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I'm working on a closed source java app that analyzes JAR files. Since java can be easily decompiled, and obfuscation really isn't a big deal, I want to provide an online service that will execute the app on my server and return it's result much like fernflower here: www.reversed-java.com/fernflower/.

Problem is, I fear that's a recipe for disaster having my app load any potentially harmfull jars on the server, even though i'm never running the jars. All i'm doing is load them using URLClassLoader and JarInputStream.

Can a jar I am loading override classes in my original app in order to execute malicious code, or mess up my program?

What are the risks in dynamically loading jars?

share|improve this question
    
How do you load them? Classes can have static initializers that execute code when the class is loaded in the "normal" way. – Thilo Nov 29 '11 at 7:21
    
jarLoader = new URLClassLoader(new URL[] { this.jarFile.toURI().toURL() }, Thread.currentThread().getContextClassLoader()); jarLoader.loadClass("Myclass"); – YLivay Nov 29 '11 at 7:24
    
That most likely executes the static initializers for Myclass. Put a System.out.println in there and see if it shows up somewhere. Or an infinite loop. – Thilo Nov 29 '11 at 7:27
    
I don't get any messages. – YLivay Nov 29 '11 at 7:33
    
Sounds like an excellent case for a security manager. – Thorbjørn Ravn Andersen Nov 29 '11 at 7:41
up vote 7 down vote accepted

What are the risks in dynamically loading jars?

There are no risks of dynamically loading per se. The risks are really the risks of running untrusted code. If you do that without taking the appropriate precautions, you risk having your machine totally compromised.

If you are going to do this kind of thing, at the very least you should run untrusted code in a sandbox that stops it from doing anything potentially harmful. For instance, you need to block reading and writing local file, running external processes, using reflection, accessing system properties, and so on. And you may want to stop it creating threads, creating sockets, and other things that consume system resources.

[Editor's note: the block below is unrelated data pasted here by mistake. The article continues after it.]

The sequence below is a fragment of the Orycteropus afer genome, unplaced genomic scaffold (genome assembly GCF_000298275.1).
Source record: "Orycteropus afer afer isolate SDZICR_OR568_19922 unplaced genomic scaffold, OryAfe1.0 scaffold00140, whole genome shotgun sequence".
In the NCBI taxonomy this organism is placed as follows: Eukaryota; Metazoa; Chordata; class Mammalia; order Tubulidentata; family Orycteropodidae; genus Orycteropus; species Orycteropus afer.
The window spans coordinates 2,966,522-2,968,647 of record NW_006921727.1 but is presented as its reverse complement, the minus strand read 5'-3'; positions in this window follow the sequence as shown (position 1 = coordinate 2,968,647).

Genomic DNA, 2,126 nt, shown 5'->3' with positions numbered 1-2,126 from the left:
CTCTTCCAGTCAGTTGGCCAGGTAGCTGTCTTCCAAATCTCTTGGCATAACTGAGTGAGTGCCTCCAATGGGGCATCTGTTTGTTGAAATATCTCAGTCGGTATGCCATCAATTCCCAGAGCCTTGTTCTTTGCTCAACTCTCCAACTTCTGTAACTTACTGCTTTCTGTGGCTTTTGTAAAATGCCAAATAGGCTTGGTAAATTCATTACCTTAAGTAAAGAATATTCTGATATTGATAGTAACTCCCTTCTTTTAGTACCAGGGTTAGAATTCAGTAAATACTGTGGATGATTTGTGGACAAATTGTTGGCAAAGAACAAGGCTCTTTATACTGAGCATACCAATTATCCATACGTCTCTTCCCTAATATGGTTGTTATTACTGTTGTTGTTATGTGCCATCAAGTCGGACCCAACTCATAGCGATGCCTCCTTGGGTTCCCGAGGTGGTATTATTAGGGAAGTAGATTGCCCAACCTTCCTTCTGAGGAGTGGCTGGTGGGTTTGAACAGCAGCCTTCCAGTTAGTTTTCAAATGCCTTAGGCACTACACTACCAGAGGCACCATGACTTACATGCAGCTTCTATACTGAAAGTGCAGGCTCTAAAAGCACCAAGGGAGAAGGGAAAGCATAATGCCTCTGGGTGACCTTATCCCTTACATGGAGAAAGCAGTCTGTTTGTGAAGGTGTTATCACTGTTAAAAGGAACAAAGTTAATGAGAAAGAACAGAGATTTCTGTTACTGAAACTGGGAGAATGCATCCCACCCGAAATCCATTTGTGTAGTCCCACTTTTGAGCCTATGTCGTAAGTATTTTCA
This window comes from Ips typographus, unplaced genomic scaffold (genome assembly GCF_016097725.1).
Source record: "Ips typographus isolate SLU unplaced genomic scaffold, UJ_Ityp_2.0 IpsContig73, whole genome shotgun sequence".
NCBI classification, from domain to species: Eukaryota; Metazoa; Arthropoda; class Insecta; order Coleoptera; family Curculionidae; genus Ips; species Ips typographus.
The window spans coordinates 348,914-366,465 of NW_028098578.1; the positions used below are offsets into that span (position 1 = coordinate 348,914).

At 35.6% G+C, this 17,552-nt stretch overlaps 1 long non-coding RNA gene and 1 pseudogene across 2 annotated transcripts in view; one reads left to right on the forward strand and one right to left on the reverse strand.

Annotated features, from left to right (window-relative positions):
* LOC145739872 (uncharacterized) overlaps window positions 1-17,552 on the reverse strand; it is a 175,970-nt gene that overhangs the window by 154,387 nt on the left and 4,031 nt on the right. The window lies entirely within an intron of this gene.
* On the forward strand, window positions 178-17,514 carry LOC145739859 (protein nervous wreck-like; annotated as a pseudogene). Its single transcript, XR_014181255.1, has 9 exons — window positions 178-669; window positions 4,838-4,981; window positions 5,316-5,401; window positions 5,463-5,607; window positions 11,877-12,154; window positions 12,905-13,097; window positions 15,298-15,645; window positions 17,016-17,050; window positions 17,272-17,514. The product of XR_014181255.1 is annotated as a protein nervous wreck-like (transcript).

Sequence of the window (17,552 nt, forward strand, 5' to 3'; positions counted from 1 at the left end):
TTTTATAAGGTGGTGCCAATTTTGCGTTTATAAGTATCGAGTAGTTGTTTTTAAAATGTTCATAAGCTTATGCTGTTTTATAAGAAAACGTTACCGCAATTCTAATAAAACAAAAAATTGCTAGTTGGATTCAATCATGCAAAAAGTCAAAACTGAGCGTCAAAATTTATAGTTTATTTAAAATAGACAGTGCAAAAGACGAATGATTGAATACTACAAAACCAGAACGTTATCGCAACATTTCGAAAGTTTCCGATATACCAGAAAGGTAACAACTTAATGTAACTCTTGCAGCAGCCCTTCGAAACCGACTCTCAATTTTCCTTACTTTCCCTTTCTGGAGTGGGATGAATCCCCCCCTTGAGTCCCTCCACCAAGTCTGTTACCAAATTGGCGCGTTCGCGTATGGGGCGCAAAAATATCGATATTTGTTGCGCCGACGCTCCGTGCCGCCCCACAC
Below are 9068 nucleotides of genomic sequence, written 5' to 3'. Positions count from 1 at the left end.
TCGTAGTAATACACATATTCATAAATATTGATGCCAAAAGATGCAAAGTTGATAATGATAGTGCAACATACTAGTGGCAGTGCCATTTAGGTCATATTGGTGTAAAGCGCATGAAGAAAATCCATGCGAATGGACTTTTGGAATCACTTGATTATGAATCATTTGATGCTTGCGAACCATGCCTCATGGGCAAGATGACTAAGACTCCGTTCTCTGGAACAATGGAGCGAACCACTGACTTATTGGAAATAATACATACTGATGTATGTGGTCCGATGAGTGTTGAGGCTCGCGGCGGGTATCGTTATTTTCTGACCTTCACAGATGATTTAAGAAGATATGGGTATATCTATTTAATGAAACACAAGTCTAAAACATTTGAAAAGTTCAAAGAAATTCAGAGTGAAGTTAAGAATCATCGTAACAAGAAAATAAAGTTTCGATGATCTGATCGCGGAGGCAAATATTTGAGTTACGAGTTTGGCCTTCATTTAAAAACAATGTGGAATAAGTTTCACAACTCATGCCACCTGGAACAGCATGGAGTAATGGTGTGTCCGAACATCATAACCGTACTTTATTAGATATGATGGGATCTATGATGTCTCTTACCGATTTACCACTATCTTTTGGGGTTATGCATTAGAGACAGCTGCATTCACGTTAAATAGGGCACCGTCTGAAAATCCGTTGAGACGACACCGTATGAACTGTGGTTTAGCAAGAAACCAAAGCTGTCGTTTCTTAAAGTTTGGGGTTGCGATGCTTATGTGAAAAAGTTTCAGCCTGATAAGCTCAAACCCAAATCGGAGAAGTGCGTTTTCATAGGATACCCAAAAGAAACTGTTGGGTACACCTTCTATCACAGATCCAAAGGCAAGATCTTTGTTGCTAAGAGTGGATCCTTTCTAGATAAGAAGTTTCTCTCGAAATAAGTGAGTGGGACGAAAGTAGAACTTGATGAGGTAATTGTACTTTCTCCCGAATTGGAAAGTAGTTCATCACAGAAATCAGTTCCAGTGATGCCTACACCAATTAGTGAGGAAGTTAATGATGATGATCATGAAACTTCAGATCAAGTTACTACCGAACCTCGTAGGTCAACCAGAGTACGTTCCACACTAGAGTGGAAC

Finally, you need to consider the case where some untrusted JAR has a method that is an infinite loop. This is a problem that can't be dealt with using security sandboxes. Indeed, the only bomb-proof way to get rid of a looping thread is to exit the JVM and restart it.

Can a jar im loading override classes in my original app in order to execute malicious code, or mess up my program?

I don't think it can easily override your classes, but there are lots of other ways for untrusted code to "mess up" your world; see above. (And if the untrusted code can execute reflective code, then it possibly can override your classes by messing around with the classloader's private data structures.)

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Thanks for the detailed answer! I'm not running the jars in any way, but is there a way that the loaded jar override my classes? – YLivay Nov 29 '11 at 7:36
2  
If you can guarantee that you won't run any static initializers for the code that you load, then you should be safe. – Stephen C Nov 29 '11 at 7:38
    
Thanks again! I'll be looking how to prevent static initializers from running then. – YLivay Nov 29 '11 at 7:41

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